China has set up a new Internet information office that will bring together various government agencies to monitor the world’s largest online market.

The State Council Internet Information Office will direct the development of online gaming, TV, video, audio and publication industries, the government said in a statement. It will also be responsible for investigating websites and punishing them if they violate laws or regulations.

China has the world’s largest Internet population, with 450 million users, and it also has some of the world’s strictest Internet controls, a system often called “The Great Firewall of China.”

It will also coordinate the agencies in planning and implementing cultural development on the Internet, per the notice on the government website.

Beijing blocks many popular social media sites, including YouTube, Facebook and Twitter, and the government has intensified those efforts after pro-democracy protest erupted across the Middle East and North Africa this year.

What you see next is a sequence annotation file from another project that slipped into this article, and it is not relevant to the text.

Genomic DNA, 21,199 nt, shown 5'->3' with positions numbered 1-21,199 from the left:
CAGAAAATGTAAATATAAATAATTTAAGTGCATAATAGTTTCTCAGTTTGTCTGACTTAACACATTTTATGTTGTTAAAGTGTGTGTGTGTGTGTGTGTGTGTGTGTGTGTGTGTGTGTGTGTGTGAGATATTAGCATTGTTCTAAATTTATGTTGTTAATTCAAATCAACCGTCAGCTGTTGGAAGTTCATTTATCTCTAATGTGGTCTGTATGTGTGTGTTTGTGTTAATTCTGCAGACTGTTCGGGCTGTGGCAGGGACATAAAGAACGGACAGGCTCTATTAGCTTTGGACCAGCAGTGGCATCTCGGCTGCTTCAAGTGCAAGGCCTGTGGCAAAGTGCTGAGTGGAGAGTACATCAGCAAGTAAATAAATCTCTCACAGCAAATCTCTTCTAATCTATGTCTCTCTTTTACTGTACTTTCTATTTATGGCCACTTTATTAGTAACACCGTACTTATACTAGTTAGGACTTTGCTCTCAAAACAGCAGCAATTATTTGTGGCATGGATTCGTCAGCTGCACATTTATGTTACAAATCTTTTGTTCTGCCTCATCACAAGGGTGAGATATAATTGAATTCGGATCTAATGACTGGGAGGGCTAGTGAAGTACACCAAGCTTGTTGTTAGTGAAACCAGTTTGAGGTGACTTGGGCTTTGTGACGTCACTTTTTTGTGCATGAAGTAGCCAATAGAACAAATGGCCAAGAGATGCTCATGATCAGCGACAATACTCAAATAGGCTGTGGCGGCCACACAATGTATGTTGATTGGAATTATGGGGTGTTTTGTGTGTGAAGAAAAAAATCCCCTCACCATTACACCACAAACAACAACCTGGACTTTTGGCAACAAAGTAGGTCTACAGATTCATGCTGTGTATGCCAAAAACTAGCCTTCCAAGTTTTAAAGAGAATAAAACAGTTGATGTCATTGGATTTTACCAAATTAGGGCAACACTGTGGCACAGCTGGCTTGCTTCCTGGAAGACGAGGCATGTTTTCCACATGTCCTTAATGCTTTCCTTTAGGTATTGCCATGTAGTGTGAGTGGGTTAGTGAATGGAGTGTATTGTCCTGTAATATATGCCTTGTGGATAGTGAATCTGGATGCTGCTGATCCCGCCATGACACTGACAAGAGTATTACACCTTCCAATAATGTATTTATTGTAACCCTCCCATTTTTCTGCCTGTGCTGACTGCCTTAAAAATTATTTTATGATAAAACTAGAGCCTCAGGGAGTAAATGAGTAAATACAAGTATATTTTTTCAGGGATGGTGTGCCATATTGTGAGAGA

“The Internet has become an important part of the Chinese economy and society… it has great influence and promotes social development as well as the citizens’ right to know, to participate, to express and to supervise,” an official from the new office told the Xinhua news agency.

“Although China’s Internet sector has witnessed rapid growth since the mid-1990s, some problems, such as online porn and vulgar content, online gambling and fraud as well as illegal online marketing tricks, have been hampering its sound development,” the official said.

Foreign criticisms of China’s Internet regulation were a “deliberate and groundless smear plot against China.”

The agency seems to be intended to boost coordination among the dozen or more government ministries and agencies dealing with the Internet. It will be based in the State Council Information Office, the government’s propaganda and information arm.

China’s booming economy needs the Internet to keep information and logistics flowing, but the government dislikes the platform it provides for dissent and has tried to control content and steer it towards commercial applications, rather than into politically murky waters.

In February, Chinese President Hu Jintao called for stricter government management of the Internet, telling officials they needed to come to grips with the “virtual society” online.

Senior staff who will work at the office while keeping other posts will include its boss Wang Chen, also the director of the State Council Information Office, and Zhang Xinfeng, a Vice Minister of Public Security.